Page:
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In Ruby 1.8.7 and prior, Enumerable::each_with_index did not accept any arguments. In Ruby 1.9, it will accept an arbitrary number of arguments. Documentation/code shows that it simply passes those arguments along to ::each. With the built in and standard library Enumerables, I believe passing an argument will yield an error, since the Enumerable's ::each method isn't expecting parameters.

So I would guess this is only useful in creating your own Enumerable in which you do create an ::each method that accepts arguments. What is an example where this would be useful?

Are there any other non-obvious consequences of this change?

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1 Answer 1

I went through some gems code and found almost no uses of that feature. One that it does, spreadsheet:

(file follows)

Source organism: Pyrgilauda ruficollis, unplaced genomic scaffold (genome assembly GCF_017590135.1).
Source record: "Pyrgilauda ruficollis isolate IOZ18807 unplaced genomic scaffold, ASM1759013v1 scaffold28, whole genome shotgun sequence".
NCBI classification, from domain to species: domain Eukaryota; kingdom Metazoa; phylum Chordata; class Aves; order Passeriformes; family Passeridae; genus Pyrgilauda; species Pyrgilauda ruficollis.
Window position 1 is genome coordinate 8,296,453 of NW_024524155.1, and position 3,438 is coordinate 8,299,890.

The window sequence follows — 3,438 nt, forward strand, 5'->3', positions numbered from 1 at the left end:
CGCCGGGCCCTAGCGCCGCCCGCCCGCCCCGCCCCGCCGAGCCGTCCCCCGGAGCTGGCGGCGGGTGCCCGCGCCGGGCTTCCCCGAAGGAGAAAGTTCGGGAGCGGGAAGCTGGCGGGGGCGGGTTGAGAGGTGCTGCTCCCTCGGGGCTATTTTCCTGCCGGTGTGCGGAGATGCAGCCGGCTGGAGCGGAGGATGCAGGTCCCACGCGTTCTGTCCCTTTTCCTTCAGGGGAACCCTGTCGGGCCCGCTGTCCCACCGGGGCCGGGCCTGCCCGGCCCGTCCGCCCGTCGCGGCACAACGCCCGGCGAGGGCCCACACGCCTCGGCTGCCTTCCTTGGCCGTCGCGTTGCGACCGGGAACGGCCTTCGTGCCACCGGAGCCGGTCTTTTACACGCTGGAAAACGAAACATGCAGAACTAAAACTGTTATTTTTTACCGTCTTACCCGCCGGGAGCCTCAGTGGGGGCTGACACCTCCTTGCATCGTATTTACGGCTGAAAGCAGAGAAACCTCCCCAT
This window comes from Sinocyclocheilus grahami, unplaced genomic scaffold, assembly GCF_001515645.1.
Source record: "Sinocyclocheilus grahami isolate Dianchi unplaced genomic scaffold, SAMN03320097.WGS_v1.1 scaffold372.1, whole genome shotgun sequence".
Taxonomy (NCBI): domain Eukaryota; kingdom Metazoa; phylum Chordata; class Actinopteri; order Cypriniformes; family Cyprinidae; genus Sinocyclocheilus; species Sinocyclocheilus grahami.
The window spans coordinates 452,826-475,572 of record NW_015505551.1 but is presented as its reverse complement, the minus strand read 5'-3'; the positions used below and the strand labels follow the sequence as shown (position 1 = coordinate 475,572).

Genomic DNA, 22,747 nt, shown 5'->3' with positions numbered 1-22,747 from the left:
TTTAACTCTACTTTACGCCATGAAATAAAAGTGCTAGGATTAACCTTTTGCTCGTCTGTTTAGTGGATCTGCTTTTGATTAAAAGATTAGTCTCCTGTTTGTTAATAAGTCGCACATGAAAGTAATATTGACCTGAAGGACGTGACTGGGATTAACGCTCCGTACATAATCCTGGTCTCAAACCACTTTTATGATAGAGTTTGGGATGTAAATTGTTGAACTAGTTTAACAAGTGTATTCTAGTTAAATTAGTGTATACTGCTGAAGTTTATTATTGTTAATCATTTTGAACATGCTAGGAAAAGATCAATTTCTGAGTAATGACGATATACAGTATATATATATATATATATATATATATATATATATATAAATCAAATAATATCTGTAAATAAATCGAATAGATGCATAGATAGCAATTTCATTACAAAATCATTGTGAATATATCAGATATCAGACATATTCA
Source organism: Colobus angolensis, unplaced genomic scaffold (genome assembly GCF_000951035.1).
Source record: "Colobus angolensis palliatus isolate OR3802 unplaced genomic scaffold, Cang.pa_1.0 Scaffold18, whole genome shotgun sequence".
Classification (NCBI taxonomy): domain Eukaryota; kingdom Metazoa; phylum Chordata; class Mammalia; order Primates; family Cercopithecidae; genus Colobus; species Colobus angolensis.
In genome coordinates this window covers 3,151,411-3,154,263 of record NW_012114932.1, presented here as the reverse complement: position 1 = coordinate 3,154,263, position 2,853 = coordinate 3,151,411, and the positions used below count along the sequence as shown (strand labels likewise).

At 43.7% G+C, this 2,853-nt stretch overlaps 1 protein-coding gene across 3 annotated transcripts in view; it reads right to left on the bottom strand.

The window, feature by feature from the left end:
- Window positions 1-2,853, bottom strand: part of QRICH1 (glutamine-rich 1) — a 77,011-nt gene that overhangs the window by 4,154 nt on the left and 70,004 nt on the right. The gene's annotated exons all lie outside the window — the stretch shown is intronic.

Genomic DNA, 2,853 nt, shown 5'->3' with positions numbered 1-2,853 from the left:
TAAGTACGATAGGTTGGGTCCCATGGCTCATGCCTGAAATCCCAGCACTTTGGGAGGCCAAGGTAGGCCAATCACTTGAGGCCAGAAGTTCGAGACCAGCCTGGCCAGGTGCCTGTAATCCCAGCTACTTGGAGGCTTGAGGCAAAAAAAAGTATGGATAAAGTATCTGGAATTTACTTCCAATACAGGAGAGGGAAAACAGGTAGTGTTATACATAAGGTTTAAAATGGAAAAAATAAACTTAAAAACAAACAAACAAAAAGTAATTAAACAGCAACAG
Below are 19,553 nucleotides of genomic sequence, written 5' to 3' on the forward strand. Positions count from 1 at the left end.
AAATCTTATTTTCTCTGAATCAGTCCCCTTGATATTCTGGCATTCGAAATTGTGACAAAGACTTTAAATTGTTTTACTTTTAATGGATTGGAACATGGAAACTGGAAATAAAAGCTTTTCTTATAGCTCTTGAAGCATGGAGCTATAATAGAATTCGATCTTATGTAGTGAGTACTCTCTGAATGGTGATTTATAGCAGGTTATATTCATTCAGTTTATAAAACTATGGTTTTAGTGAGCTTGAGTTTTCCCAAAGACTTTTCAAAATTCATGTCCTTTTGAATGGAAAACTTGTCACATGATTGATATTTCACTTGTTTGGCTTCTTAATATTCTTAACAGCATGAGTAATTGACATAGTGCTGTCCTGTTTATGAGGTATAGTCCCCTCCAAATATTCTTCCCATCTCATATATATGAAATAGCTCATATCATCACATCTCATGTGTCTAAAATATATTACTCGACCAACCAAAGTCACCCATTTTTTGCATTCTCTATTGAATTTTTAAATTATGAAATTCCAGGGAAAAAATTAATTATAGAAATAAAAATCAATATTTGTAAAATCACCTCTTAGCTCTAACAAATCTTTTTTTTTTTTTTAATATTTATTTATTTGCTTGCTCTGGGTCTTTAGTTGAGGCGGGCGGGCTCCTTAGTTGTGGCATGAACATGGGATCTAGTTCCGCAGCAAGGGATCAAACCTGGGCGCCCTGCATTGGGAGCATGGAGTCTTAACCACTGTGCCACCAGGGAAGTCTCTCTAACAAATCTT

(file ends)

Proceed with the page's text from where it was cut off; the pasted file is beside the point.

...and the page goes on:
def each skip=dimensions[0], &block
  skip.upto(dimensions[1] - 1) do |idx|
    block.call row(idx)
  end
end

I don't really see that as an important change: #each is the base method for classes that mix-in module Enumerable, and methods added (map, select, ...) do not accept arguments.

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each_with_object accepts arguments. Hope I'm not being too argumentative! –  Andrew Grimm Oct 30 '11 at 22:36
1  
@Andrew, but each_with_object is an inject in disguise, so it's only natural you need an argument. I must admit, though, that I am not really sure about all this each thing, whether allowing arguments to each is important (or will be important) or just a minor detail. For my taste, in any case, each -being the base iterator- should accept no arguments. –  tokland Oct 30 '11 at 22:43
    
One difference between reduce and each_with_object is that only the latter returns an enumerator when no block is given. Isn't that a significant difference? –  Cary Swoveland Feb 14 at 2:40

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